Remove the stain

Remove the stain

Temptation will be high to begin a smear campaign against the Board of Control for Cricket in India and the Indian Premier League in the aftermath of a sting operation conducted by a private TV channel that aired some alleged corrupt practices by a few players. Since the inception of the IPL in 2008, it has been singled out by many as a fertile ground for fixing and other evils, and the latest revelations might have come as a potent weapon for its critics. For BCCI, the news came as a massive blow, as the governing body has time and again underscored the ‘clean’ nature of the competition.
The charges have also surfaced at a time when the IPL was gradually wooing the fans back to cricket after the Indian team’s dismal efforts in England and Australia.

BCCI has shown courage to deviate from its normal dilly-dallying ways, taking a firm step this time by suspending five players — Shalabh Srivastava, Abhinav Bali, Amit Yadav, TP Sudhindra and Monish Mishra — pending investigation by Ravi Sawani, head of BCCI’s newly formed Anti-Corruption Unit and former chief of the ICC Anti-Corruption and Security Unit. It is indeed a commendable step but questions about the absence of an anti-corruption wing thus far can’t be ignored, especially when the board has a private league like the IPL in its fold. The BCCI so far has depended upon the ICC for anti-corruption surveillance even for a domestic tournament like the IPL and formed its own anti-corruption group only after the world governing body made it mandatory for all its affiliated boards to have their own domestic anti-corruption code. Australia, England and Pakistan were the first cricket-playing countries to do so even before being told by the ICC.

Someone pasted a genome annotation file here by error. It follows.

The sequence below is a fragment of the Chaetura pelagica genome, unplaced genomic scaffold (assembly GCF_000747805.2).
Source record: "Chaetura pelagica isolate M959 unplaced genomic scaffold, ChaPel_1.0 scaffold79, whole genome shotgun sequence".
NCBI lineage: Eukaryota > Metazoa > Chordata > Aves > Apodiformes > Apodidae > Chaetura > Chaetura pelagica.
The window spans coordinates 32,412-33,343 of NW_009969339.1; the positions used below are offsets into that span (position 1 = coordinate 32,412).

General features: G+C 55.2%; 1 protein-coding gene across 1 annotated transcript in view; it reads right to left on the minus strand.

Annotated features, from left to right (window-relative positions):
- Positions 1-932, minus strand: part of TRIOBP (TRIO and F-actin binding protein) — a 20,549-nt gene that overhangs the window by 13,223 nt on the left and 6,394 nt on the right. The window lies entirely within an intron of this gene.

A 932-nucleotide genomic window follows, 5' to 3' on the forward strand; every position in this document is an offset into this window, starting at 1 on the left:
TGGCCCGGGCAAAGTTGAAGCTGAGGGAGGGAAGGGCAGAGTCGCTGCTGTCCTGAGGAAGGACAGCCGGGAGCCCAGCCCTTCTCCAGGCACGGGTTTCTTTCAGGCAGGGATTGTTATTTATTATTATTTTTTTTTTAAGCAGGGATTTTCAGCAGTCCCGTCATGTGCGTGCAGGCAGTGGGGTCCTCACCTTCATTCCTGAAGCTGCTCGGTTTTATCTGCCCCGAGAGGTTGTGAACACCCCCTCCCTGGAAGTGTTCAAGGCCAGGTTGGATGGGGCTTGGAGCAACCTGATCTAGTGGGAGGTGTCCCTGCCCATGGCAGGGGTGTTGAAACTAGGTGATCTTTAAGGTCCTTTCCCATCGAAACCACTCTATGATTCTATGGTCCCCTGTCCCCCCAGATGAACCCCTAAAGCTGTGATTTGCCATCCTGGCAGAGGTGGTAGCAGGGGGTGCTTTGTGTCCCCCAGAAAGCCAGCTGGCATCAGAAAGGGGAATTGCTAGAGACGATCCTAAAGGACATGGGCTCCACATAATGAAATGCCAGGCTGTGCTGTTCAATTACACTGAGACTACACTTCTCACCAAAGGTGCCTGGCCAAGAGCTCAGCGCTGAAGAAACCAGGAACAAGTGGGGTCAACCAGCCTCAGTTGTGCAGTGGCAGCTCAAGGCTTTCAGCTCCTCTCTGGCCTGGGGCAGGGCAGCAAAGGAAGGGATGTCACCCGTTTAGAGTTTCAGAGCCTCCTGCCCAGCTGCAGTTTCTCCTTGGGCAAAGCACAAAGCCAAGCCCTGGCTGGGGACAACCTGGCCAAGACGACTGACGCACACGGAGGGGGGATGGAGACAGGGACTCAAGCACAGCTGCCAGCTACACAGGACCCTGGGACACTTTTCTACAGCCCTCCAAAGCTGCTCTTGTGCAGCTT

But forming its own ACU and suspending the uncapped players are only the baby steps. Big strides have to be taken in the coming days to wipe out any traces of mud on the IPL and to sniff out any big fish involved in the scandal. BCCI president N Srinivasan admitted that some evidence has been found against some players. His willingness to admit that flaws exist is a good sign. In the past, BCCI has shown a notorious streak to sweep some burning issues under the carpet with the dexterity of a politician, disappointing the fans of Indian cricket. Hopefully, the apex cricketing body in the country has set a new trend.

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